It also has a script that contains little or no surprise, a few too many forced situations (including a sitcom-like scene where a father visits the apartment of his closeted son unannounced), a clunky set that drains some of the drama, and between-scenes music that seems to come from a Saturday Night Live soap-opera parody.
Those elements—and a resistance to pushing its subject matter into too-uncomfortable territory—don’t make it a bad play, just a not particularly enlightening one.
Using the material of one of the 20th-century’s greatest songwriters (one who happens to be a native Hoosier) as fodder for an evening of dance may seem like a no-brainer for a modern dance company.
But there are hidden challenges in the material, the largest of which is that many of these numbers are branded by other forms of dance. Try to picture anything but crazed tap dancing accompanying “Anything Goes,” for instance.
In “Cole!,” its season-closing production at the Indiana Repertory Theatre, Dance Kaleidoscope wisely didn’t bother competing with its iconic stage and screen predecessors. Instead, it made its own amiable way through the Cole Porter catalog, briskly offering 16 numbers sans showstoppers but also free of duds.
The first act respectfully used early versions of Porter recordings. The thin sounds seemed to have had an effect on the dancers, who didn’t pop as well as they did in the second half, which featured a more modern sound (the likes of David Byrne and The Thompson Twins are mixed with Sinatra, Armstrong and Fitzgerald).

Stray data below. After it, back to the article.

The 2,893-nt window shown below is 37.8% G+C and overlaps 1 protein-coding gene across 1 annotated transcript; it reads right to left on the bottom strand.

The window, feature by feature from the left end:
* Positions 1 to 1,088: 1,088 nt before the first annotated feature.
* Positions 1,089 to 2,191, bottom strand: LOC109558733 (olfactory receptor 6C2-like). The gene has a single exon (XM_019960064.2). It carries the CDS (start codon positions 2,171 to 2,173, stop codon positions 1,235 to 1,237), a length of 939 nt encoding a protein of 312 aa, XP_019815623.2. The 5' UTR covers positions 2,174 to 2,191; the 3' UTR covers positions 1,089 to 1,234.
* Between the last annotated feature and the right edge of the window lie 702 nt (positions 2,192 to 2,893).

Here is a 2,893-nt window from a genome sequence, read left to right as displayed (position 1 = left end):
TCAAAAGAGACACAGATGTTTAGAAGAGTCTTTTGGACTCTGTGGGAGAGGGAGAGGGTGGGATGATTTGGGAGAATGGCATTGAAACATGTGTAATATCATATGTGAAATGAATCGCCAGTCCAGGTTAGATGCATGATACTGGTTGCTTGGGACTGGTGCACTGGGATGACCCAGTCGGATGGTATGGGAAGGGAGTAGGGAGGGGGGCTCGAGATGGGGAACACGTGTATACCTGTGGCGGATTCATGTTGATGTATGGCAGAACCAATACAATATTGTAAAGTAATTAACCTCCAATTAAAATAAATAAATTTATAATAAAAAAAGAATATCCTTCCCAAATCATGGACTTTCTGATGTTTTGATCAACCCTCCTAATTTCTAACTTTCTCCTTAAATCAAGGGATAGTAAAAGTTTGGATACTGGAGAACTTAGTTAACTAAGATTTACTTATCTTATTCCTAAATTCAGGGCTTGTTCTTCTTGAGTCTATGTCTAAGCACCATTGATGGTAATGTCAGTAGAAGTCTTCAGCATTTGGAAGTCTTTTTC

There was a disconnect between the lyrics and the choreography for “Miss Otis Regrets,” but the number stood out as a crowd-pleaser. As did the Act 1 closer to a choral “Wunderbar.”
In the midst of the playful spirit of the show, Liberty Harris danced a moving solo to Annie Lennox’s version of “Ev’ry Time We Say Goodbye,” made more powerful by the combo of lighting and choreography that boldly left her face largely hidden. And Brandon Comer and Timothy June’s “It’s All Right With Me” was an appropriate pairing for Pride Week.
Much of the spotlight in the show seemed to be on Comer, a second-year DK dancer poised to fill the space left by last season’s departures, Kenoth Shane Patton and George Salinas. In a Q&A during intermission (a plus during DK’s Thursday evening shows), Artistic Director David Hochoy responded to a question about Patton, pointing out that the life of a dance company comes from retiring dancers’ making room for new ones (I’m paraphrasing). He noted that more than 60 dancers have come through the company since he took over 21 years ago.
That’s a remarkable legacy. One of the pleasures of a resident company—of which DK is a rare breed in this town—is seeing it evolve, constantly morphing.
One of the reasons we love sports so much is that we care about the players. A resident arts company can invoke the same loyalty while, in essence, creating its own long-form dance piece.
Within that, some games are forgettable. Some are spectacular. Others are just entertaining.•